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Me And This Other Fool

by Kevin Wells (ACS)

If Frank still wants to know:

As I pointed out before, “you can learn a lot about Viet Nam in a short amount of time, but the rest just has to be experienced ” (from the Quiet American). Experience was nearly my middle name from 1959-1962. I knew no fear and went places people with even a trace of good sense knew to avoid. When I think of those days I think of Billy Boyton, a kindred spirit in my life. (I occasionally receive a Christmas card with an illustration signed simply Boyton, generally something related to the coast of Maine and know that it was done by his mother.)

Most of the ACS community and the military knew Pershing Field quite well, but nobody seemed to be interested what was to be found if you went away from the school past Pershing Field and started wandering around behind it. Billy and I wondered, and made the trek.

People with good sense and a idea of proportionate behavior, something that both of us lacked, would know better than to hazard off in that direction. It was right near a major RVN military base and of course, there was a major airport not too far away. What you would (at the time) find is the remnants of the old WWII French fortifications designed to protect the airfield and Saigon.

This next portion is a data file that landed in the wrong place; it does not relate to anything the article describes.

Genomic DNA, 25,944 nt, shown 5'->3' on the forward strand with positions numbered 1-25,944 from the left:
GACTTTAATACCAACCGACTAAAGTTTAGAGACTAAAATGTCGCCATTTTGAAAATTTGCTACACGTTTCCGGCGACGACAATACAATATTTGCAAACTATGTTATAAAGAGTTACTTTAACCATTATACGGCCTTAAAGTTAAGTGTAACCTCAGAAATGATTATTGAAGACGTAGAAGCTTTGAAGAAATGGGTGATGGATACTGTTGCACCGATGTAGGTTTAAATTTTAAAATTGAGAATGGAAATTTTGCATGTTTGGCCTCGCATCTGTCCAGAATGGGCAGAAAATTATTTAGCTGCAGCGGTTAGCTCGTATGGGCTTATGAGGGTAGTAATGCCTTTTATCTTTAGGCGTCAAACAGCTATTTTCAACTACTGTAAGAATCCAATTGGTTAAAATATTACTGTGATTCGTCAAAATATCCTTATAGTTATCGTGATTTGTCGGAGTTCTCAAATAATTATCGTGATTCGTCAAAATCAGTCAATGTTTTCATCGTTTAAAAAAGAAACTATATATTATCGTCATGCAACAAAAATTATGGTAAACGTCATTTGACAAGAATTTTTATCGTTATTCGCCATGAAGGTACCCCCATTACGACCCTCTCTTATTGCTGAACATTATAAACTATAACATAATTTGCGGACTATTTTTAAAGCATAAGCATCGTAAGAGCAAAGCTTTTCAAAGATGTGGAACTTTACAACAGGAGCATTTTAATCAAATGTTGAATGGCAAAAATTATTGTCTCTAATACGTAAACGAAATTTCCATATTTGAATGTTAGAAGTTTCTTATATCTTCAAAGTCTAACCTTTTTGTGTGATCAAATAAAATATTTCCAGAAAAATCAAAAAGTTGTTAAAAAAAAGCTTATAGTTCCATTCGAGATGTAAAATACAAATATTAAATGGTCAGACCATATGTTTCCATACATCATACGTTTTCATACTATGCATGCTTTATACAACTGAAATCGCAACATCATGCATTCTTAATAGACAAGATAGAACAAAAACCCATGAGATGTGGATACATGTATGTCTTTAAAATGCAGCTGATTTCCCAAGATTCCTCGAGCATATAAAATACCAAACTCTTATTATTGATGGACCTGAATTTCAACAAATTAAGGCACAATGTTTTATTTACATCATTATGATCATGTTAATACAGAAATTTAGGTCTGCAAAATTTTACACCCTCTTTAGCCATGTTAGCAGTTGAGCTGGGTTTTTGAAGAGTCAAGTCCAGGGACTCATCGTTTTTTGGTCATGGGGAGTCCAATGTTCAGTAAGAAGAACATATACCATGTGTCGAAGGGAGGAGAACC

The area was littered with the detritus of military services everywhere. There were heavily corroded belt buckles, spent ammunition casings. Some of them had pictograms, (whether Japanese or Chinese I never discovered), canteens without caps but with holes, caps without canteens, the odd Croix de Guerre, buttons, M-1 clips in abundance and who could believe it, but an empty 100 lb. bomb casing complete with fins.

Anybody who knows anything about bombs knows that backing away very, very, very slowly would be a good strategy. Not us! We could not believe our luck. After determining that the casing was hollow, we simply picked it up and headed back the way we came. On the way, we found a Browning Automatic Rifle (BAR) receiver with the barrel and the distinctive carrying handle, but without a magazine and the bolt.

KEWL is the only word for this. There was, however a problem; to wit; how does one get a taxi back home with a bomb and part of a BAR? Anyone with good sense would not dream of stopping for two American dependents who were standing next to a bomb that had a BAR propped up next to it. We figured that out in about 10 minutes of standing in the sun watching those little blue and tan Renault taxis blast by at very high speeds, higher than I have ever seen before or since.

Another tactic was clearly in order. Standing the bomb on its fins and looking insouciant was clearly not working. We rolled the bomb into the grass beside the road and hailed a cab, and he stopped. He may have been hot and sleepy, he way have been bored, he may have been behind on his quota, but for whatever reason, we got it in the back seat before he saw the ordinance.